A few days ago, I saw the movie Farmland, a documentary of 6 American farmers (both conventional and organic). The film could not possibly cover farming in just over an hour, but it brushed on an array of topics and the overlying theme demonstrated farmers’ willingness to talk. As Ryan, a hog farmer from Minnesota said, “We’re not hiding anything. What do you want to know?”
This is exactly the opening agriculture needs. Minority beliefs are speaking out on how food should be raised, and we need to give consumers access to all varieties of farmers for answers. Farmers certainly aren’t hiding anything, but there is a disconnect between consumers and food. Sometimes the disconnect is physical distance, but it also stems from America’s farmers comprising only 2% of the population. People simply don’t know a farmer. Couple this with myths in mainstream culture (such as the “gluten free” fad), many consumers’ sources of information are simply wrong. Finally, most farmers don’t have the time to walk around the grocery store and engage in conversation, or attend conventions.
So how can we do this, without spending too much time away from the farm? My suggestion is simple: 1) kids, 2) tours, 3) EXPLAIN IN A RELATE-ABLE WAY. Reaching out to the younger generation, especially families, allows people to connect with animals and understand agriculture processes. I was lucky enough to use a university setting for several years and brought many friends and city kids out to see what a cow looks like.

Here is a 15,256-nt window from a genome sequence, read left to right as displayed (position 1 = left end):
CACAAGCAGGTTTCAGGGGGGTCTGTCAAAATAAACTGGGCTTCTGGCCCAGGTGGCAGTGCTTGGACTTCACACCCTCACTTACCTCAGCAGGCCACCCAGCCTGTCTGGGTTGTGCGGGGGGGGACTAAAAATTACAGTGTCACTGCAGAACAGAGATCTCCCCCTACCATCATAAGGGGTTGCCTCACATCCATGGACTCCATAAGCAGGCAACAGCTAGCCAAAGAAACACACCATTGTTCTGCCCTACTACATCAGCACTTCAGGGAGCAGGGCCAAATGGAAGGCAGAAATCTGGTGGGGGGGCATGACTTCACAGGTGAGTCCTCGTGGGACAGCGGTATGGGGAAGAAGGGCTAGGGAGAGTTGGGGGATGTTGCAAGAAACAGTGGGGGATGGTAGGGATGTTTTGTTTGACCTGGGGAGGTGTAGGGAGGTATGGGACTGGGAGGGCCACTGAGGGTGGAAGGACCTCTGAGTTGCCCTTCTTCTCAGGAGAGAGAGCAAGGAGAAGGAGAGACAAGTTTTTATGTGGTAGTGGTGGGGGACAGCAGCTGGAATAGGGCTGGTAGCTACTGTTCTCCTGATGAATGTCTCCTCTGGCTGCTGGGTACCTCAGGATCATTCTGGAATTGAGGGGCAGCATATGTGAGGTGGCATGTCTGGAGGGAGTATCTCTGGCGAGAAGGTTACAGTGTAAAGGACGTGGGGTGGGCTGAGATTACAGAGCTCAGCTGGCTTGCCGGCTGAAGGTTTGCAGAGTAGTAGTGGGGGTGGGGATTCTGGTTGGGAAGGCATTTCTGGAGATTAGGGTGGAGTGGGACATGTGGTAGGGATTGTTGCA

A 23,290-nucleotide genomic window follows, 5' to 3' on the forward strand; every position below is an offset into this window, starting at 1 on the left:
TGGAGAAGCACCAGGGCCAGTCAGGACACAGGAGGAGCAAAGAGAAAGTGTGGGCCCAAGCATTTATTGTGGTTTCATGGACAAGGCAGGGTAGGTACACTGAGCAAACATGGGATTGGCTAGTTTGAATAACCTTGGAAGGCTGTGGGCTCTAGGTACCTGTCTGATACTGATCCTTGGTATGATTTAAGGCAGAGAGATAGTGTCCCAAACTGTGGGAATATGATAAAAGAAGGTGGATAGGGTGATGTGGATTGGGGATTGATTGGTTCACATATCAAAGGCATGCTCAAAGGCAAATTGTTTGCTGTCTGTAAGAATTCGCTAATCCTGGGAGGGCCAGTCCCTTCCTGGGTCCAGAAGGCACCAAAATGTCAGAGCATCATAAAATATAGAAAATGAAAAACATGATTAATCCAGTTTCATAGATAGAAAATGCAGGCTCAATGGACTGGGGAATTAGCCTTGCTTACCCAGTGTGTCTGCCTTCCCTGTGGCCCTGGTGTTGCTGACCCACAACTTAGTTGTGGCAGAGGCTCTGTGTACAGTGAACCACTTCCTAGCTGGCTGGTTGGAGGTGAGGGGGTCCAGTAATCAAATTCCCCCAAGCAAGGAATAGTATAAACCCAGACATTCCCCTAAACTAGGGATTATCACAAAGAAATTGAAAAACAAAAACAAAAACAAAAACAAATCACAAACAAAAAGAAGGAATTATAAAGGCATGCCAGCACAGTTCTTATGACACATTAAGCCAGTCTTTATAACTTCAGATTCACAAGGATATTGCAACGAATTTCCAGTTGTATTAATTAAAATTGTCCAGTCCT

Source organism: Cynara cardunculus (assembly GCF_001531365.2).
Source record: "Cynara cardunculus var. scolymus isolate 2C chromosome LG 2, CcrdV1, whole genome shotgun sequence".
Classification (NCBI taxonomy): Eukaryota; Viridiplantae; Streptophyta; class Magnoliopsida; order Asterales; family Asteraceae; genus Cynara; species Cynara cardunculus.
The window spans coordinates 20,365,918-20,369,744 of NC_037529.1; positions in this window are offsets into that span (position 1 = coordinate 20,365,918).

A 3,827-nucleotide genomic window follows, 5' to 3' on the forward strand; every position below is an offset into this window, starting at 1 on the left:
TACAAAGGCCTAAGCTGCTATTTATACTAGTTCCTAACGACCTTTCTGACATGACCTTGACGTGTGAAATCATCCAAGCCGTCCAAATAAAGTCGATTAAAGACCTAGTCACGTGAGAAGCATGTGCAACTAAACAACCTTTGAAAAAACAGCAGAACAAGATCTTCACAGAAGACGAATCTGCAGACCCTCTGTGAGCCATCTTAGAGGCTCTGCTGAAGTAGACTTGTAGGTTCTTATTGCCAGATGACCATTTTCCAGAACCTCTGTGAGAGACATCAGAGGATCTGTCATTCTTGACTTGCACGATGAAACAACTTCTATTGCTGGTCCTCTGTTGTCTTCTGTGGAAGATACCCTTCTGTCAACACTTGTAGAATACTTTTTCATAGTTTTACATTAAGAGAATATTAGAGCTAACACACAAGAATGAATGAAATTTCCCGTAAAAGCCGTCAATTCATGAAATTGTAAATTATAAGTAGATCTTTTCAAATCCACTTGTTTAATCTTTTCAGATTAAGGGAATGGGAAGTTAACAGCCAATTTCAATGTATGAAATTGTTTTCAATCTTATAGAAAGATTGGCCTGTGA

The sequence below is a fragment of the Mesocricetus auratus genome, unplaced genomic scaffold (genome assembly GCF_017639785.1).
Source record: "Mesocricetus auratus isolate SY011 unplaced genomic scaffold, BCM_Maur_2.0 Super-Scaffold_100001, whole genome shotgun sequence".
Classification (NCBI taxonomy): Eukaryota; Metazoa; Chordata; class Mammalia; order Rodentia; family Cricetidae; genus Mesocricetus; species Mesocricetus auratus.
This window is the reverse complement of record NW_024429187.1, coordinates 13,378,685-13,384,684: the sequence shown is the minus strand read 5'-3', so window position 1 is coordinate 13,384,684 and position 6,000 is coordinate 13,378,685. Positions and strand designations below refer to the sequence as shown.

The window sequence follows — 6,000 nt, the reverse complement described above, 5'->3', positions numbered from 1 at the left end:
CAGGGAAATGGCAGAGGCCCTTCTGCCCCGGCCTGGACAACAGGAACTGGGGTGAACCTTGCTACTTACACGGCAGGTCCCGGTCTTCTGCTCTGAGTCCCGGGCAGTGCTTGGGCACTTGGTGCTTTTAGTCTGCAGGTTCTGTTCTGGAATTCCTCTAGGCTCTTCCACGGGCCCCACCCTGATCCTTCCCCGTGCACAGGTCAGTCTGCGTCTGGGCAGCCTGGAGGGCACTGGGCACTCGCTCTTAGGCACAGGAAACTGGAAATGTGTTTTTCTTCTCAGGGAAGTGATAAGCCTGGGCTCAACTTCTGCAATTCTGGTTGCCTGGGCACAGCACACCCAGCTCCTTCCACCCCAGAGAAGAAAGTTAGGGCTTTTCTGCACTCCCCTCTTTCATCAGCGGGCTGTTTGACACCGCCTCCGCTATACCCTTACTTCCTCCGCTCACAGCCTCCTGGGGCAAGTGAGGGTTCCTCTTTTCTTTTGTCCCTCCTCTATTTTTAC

(Showing my cousin the cows).
I understand that not everyone has access to this. But photos and videos go a long way (especially if you have images of baby animals!) I also understand the hesitancy to bring someone to your farm. Inviting them for a meal and walking through safe areas (feed manager areas, outside calf pens) can be the easiest if you want to avoid a naughty cow causing trouble. Or you can be like the Peterson Brothers and open up for official tours!
My other concern is trying to give TOO MUCH information. Stick with simple facts and always emphasize animal care. Stick with examples they can relate to. Many misconceptions come from “standard” animal care procedures – dehorning, castration, etc. Explain that much science backs these procedures, but they are always evolving.
My new example when people ask me about dehorning, or any animal process, really: We believe a small amount of pain now is worth a lifetime of safety and better health. Think about kids: we often take out their tonsils, put tubes in their ears, pull teeth, and so many other things, so that they have a healthier life! Same concept! Removing horns improves the animals’ safety and ours.
A conversation is just beginning. Write a letter to the editor of a local paper, or see if you can spend an hour of a rainy day talking in a grade school class. I didn’t come from a farm, but I hope I can help you fight for a voice for yours.